As expected, the Nikon D3S is fast throughout the entire image capture process. Performance is best, however, when using a high speed card, so I tested the camera using 16GB SanDisk Extreme IV and 16GB Lexar 600x cards. Both CompactFlash cards worked well and enhanced the camera’s already speedy performance, particularly in continuous shooting mode.
The Nikon D3S’ responsiveness is evident from the moment you power up. At 0.01 seconds (pre-focused), shutter lag is virtually nonexistent. Autofocus is also fast at 0.18 seconds, thanks in part to Nikon’s 51-point AF system with 15 cross-type sensors. There are many different AF options within the custom menu, including 3-D tracking, so be sure to investigate all your choices so you can set the camera for a given shooting scenario appropriately.
Shutter Lag (press-to-capture, pre-focused)
|Canon EOS 1D Mark IV||0.02|
|Sony Alpha DSLR-A850||0.02|
AF Acquisition (press-to-capture, no pre-focus)
|Canon EOS 1D Mark IV||0.18|
|Sony Alpha DSLR-A850||0.24|
|Canon EOS 1D Mark IV||25||10.7 fps|
|Nikon D3S||63||9.0 fps|
|Pentax K-7||19||5.3 fps|
|Sony Alpha DSLR-A850||5||3.6 fps|
*Note: Continuous shooting framerates are based on the camera’s fastest full-resolution JPEG continuous shooting mode, using the fastest media type available (300x CF, SDHC, etc.). “Frames” notes the number of captures recorded per burst before the camera stops/slows to clear the buffer.
Continuous shooting in full-frame can reach speeds of up to 9 frames per second. In Continuous High Speed mode, the Nikon D3S’ continuous shooting rate can reach 11 frames per second when the DX option is selected for image area. In DX mode, users can either choose Auto DX (when a DX lens is used) or you can set the D3S to crop to a 35mm area, DX, a 1.2x crop or even a 5:4 aspect ratio. This offers a great amount of flexibility and although the cropping decreases file size, shooting in a crop mode may be a good option if your lens’ focal length is shorter than you need for a given shot.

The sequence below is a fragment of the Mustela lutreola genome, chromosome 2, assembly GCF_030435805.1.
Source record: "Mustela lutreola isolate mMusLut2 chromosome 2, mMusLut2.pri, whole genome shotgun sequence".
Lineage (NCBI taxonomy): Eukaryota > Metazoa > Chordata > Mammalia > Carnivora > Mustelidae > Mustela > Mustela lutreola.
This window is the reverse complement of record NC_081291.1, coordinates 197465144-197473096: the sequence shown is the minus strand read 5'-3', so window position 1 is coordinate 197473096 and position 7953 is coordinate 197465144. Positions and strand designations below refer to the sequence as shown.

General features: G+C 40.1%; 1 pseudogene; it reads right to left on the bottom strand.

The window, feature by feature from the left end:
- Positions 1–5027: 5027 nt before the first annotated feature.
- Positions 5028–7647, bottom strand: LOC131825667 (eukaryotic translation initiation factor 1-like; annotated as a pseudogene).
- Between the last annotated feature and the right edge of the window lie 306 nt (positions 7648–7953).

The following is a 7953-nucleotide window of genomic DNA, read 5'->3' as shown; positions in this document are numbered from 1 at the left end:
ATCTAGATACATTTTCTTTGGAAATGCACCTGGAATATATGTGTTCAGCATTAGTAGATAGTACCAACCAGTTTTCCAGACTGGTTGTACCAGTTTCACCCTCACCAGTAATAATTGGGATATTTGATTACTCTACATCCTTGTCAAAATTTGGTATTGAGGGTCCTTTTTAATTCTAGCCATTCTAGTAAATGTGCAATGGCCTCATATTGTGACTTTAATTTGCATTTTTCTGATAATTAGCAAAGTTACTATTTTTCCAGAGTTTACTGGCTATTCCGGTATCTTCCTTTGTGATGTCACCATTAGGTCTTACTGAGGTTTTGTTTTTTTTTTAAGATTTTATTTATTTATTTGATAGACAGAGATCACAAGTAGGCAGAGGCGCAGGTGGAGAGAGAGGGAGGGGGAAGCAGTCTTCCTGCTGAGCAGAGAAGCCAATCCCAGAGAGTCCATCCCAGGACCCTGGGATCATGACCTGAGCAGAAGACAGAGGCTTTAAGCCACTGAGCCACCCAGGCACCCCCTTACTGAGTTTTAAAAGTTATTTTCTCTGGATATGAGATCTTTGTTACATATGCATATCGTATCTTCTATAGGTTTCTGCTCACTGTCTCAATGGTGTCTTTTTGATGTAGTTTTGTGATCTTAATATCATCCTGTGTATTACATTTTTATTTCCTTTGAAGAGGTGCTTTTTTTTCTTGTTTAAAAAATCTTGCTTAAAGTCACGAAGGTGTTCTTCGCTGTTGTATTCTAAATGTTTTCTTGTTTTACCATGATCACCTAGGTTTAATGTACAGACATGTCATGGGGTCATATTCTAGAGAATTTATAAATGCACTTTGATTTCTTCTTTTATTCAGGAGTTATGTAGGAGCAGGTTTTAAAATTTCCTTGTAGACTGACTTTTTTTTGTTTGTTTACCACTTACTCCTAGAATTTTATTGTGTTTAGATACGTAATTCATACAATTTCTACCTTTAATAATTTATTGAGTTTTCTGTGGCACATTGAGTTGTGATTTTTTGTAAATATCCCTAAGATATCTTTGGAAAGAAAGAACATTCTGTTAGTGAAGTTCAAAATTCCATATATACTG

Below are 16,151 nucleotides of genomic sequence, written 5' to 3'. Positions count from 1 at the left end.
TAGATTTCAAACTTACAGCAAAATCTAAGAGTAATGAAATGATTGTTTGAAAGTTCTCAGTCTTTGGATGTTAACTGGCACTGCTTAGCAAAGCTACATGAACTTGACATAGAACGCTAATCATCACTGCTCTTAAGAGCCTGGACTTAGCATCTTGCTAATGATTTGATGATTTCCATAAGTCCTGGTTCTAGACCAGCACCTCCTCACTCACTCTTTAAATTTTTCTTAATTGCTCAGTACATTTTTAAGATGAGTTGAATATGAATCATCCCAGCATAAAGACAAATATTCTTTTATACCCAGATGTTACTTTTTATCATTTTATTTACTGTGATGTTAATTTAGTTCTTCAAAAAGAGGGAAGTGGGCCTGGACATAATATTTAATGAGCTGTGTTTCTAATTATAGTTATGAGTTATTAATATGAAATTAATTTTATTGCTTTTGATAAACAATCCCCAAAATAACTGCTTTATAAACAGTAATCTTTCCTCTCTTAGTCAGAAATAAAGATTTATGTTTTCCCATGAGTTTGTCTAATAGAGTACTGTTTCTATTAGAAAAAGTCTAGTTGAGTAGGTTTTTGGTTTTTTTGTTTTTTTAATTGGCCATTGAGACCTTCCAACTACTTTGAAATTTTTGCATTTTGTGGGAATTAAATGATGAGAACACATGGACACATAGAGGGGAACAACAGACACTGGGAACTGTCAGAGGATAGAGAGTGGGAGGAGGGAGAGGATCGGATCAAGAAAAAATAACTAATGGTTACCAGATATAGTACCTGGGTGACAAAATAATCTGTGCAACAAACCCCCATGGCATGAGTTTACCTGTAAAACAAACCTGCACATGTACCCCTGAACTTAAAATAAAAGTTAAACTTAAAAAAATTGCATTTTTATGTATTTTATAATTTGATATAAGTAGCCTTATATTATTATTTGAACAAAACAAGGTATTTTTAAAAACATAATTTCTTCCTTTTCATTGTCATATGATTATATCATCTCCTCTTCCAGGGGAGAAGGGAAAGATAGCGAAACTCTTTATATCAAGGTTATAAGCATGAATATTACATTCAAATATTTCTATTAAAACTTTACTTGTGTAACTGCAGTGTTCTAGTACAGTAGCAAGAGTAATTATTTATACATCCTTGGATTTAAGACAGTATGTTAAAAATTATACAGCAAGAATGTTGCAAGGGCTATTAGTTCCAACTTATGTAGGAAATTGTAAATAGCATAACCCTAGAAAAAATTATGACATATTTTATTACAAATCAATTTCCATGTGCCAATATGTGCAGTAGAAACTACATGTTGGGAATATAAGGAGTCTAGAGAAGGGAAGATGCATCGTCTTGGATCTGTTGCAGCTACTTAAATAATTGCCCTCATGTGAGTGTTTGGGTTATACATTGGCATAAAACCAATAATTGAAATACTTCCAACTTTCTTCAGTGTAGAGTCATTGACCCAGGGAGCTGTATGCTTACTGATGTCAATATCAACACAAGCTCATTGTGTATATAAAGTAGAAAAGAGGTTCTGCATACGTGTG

With a larger buffer than its predecessor, the D3, the D3S can store up to about 75-80 full frame images or about 40-45 12 bit RAW images in burst mode. The number of images to be captured/written to a card can be set for 1-130 (total buffer capacity varies depending on the file size, of course).
The Nikon D3S’ F bayonet mount can accommodate a wide range of NIKKOR lenses. With type G or D AF lenses and DX AF lenses, all functions are supported. Other types of NIKKOR lenses can be used but not all functions may be available.
I tested the camera with a range of lenses, including the new 70-200mm VRII and Nikon’s 24-70mm f/2.8. I also spent a little hands-on time shooting with the new AF-S NIKKOR 24mm f/1.4G ED and the AF-S NIKKOR 16-35mm f/4G ED VR lenses. While the 70-200mm and 24-70mm are two of my favorite lenses, I was pleased with the results from the latter two lenses as well (despite the expected distortion at the edges of the 24mm).